Bob Log III is the MacGyver of fast-paced Delta blues guitar. He is the velour-suited James Brown of the one man band, the hardest working man in show business. Log, based out of Tucson, Arizona, tours the world tirelessly (150 shows a year in 30 countries), bringing his singular show to every corner of the globe. Tuesday night he brought it to The Sunset Tavern, rocking and interacting with the crowd for a full ninety minutes, and it was worth every second.
Roadhouse-worthy opener, GravelRoad played a great set of bluesy tunes, the kind that go well with a beery haze in a dive. The band recently returned from a tour of Europe, and have been invited to play at blues festivals across the country. The band has taken the art form of blues rock and elevated it with great musicianship. Every member was in top form, including the crazy-happy drummer Martin Reinsel.
Bob Log III took the stage dressed in his finest glitter helmet retrofitted with a telephone receiver for singing, his maroon, studded cannonball suit alternately reflecting and eating up the light. A mess of pedals and cables and a cymbal and a kick drum were snarled about in front of Log’s seat, the cymbals and drum attached with bungee cords to the seat to keep them from escaping (hinting at the intensity to come?). Log wasted no time getting down to business. His insanely fast guitar playing was mesmerizing and otherworldly; his crazy getup entirely belying his incredible talent, yet taken together the whole unique package worked. Part way through the set, Log handed a bag of balloons to the crowd, telling them he was going to “make drums with your air.” Filled balloons were soon whimsically floating around the stage as Log plowed through “Bubble Strut,” stomping on the balloons and popping them at appropriate percussive intervals. The leftover balloons served to punctuate various parts of other songs. At some point, someone in a gorilla suit came to the foot of the stage for a song, dancing away. Log seemed unfazed, and the gorilla went away.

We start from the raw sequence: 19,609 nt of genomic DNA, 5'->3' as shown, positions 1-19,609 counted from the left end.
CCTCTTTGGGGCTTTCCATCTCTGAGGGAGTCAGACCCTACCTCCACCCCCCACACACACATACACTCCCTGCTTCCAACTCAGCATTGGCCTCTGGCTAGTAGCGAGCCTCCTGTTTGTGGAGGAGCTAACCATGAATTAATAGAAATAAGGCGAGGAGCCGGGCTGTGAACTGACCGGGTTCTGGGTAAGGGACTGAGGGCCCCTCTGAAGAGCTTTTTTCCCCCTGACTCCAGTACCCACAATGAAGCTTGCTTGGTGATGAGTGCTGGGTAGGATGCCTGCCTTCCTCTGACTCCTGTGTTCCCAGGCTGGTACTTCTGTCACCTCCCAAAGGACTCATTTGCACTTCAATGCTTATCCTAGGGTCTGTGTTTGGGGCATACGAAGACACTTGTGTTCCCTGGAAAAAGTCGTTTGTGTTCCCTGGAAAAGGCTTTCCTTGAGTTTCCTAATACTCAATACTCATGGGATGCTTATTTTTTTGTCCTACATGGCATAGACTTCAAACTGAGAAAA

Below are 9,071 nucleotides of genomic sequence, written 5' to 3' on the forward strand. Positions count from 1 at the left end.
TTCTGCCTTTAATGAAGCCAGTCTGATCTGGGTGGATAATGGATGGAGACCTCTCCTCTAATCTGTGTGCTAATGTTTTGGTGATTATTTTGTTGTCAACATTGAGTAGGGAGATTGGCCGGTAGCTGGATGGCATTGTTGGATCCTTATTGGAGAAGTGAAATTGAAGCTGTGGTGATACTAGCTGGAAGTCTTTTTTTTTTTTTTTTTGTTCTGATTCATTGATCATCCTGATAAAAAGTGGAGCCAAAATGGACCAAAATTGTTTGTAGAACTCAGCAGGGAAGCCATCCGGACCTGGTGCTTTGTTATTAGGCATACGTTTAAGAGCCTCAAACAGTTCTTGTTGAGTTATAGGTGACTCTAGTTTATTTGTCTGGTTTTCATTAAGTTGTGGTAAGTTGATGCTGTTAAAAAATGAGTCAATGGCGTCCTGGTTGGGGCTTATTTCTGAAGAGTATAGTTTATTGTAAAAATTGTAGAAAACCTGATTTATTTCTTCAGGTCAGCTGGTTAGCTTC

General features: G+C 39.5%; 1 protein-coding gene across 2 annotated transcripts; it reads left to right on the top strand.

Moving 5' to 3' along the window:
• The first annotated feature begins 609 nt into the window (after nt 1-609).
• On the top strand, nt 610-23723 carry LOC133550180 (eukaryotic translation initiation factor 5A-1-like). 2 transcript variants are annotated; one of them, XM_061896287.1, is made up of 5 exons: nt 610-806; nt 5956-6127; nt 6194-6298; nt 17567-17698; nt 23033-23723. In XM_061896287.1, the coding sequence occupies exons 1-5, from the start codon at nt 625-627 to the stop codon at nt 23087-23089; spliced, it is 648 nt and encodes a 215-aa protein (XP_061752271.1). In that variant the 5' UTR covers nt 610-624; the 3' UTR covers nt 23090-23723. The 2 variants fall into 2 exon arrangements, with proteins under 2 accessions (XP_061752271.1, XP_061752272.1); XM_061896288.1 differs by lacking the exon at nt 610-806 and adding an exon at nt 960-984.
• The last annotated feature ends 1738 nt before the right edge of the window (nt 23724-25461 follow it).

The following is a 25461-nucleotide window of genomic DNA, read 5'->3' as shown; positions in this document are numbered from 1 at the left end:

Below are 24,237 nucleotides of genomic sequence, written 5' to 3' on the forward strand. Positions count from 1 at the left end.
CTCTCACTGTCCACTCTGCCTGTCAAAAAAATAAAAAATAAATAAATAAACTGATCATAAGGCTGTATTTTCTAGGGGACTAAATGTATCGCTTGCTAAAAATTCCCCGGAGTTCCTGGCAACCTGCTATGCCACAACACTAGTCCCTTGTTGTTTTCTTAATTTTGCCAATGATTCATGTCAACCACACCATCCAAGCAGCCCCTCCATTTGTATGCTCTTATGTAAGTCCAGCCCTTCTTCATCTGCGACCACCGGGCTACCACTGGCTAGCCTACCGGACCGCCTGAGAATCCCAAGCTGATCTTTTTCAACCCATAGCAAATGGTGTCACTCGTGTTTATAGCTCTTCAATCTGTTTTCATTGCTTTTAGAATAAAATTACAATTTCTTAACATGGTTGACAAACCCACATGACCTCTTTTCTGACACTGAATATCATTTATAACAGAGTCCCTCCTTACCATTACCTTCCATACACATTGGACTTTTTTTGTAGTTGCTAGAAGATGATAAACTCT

Log searched for his drink with a stage light; suddenly there were seven or so shots and mixed drinks set at his feet. He performed the perpetual favorite “I Want Your Shit On My Leg,” with a lovely lady on his kick drum knee. She bounced and laughed and he danced up and down the fretboard with nary a care. Log’s banter, however, was the glue that held the crazy together. He told stories about being tired and how his guitar would want to play and he wouldn’t want to, and then “she did this” and then Log would launch into some nimble-fingered riff, blowing everyone away. He ran songs into the ground; you’d think he was done, but no. He kept going.
The finale came when Log grabbed the inflatable raft that had been propped up behind him all night and surfed the crowd as he played, his feet pushing against the rafters to keep him from being squished into the ceiling. He left the room still playing his guitar, and the crowd stood around in the aftermath, with popped balloons, spilled drinks, and sweat all around.